Sensory coding mechanisms revealed by optical tagging of physiologically defined neuronal types

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Science  13 Dec 2019:
Vol. 366, Issue 6471, pp. 1384-1389
DOI: 10.1126/science.aax8055

Cell-type identification in neural circuits

In many cases, a single molecular marker is insufficient to define a specific cell type and may label a few, or a few hundred, physiologically distinguishable cell types. Lee et al. developed a high-throughput technique, called physiological optical tagging sequencing (PhOTseq), for identifying the expression profile of cells that exhibit a particular physiological profile (see the Perspective by Renninger). They used PhOTseq to identify genes encoding vomeronasal receptors in mice, which detect pheromones and subserve social communication.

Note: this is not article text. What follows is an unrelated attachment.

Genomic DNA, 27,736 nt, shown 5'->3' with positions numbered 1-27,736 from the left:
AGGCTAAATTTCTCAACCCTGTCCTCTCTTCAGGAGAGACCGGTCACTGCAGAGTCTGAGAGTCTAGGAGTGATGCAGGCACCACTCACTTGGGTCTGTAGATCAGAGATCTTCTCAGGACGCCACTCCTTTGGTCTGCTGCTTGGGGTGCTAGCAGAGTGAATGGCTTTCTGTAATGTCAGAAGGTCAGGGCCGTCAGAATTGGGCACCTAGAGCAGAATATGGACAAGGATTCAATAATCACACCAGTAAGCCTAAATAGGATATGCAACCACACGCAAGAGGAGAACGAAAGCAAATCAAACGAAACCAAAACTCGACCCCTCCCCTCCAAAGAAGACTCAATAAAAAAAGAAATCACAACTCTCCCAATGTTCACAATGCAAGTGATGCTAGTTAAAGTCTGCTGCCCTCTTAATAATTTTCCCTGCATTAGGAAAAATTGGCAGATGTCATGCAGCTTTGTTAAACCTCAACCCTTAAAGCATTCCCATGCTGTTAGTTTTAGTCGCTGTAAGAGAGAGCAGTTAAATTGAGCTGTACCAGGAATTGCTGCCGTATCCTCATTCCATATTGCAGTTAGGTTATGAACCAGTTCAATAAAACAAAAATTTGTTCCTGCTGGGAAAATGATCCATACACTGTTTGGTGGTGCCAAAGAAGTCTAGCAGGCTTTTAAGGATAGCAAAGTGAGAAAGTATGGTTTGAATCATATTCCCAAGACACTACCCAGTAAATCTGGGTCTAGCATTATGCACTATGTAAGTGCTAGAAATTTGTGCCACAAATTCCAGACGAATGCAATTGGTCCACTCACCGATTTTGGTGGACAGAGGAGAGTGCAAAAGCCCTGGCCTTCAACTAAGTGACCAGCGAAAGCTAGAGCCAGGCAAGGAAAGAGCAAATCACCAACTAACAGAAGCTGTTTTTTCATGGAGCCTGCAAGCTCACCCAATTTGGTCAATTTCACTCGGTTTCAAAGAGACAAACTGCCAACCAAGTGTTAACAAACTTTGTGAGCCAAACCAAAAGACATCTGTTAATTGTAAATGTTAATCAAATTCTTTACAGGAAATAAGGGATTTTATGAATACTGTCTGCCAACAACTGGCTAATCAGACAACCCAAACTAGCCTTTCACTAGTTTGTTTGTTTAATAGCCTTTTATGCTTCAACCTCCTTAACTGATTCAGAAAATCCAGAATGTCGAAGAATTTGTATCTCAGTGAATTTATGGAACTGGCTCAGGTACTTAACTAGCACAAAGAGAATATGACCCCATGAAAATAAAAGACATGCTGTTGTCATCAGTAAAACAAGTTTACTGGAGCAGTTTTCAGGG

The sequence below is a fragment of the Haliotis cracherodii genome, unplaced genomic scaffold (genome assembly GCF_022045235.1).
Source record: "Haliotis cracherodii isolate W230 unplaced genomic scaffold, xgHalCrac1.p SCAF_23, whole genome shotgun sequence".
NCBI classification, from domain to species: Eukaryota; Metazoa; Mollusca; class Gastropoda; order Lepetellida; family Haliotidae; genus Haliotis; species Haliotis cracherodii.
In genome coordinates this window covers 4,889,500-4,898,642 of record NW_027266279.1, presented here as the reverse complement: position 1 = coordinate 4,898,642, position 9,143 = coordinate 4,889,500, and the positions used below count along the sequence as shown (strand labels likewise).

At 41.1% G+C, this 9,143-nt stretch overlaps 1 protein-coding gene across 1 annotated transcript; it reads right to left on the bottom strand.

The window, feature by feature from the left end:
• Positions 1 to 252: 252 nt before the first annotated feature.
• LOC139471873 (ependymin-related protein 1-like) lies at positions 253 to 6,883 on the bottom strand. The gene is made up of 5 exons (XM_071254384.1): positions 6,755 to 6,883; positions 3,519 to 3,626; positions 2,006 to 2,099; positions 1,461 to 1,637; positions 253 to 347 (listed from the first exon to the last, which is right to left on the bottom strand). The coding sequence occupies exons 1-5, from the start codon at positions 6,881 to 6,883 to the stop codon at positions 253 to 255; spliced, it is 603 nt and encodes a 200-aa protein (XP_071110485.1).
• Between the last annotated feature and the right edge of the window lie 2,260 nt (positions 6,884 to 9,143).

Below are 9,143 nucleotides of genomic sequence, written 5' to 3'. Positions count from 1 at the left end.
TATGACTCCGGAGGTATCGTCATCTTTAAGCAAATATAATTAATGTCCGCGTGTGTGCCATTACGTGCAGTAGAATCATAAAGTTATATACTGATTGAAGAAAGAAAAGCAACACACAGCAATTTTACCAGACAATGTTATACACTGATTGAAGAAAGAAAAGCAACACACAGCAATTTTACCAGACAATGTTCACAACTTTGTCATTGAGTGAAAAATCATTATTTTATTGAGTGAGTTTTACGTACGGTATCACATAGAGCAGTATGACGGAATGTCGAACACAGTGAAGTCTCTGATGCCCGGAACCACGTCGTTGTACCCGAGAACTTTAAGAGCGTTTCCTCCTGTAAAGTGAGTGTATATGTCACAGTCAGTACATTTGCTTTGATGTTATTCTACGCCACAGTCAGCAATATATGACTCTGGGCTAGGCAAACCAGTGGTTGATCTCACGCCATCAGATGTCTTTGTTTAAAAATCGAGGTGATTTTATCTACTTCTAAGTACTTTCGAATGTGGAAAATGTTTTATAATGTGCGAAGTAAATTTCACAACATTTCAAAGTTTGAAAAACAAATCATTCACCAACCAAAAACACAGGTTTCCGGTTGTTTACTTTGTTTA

Science, this issue p. 1384; see also p. 1311


Neural circuit analysis relies on having molecular markers for specific cell types. However, for a cell type identified only by its circuit function, the process of identifying markers remains laborious. We developed physiological optical tagging sequencing (PhOTseq), a technique for tagging and expression profiling of cells on the basis of their functional properties. PhOTseq was capable of selecting rare cell types and enriching them by nearly 100-fold. We applied PhOTseq to the challenge of mapping receptor-ligand pairings among pheromone-sensing neurons in mice. Together with in vivo ectopic expression of vomeronasal chemoreceptors, PhOTseq identified the complete combinatorial receptor code for a specific set of ligands.

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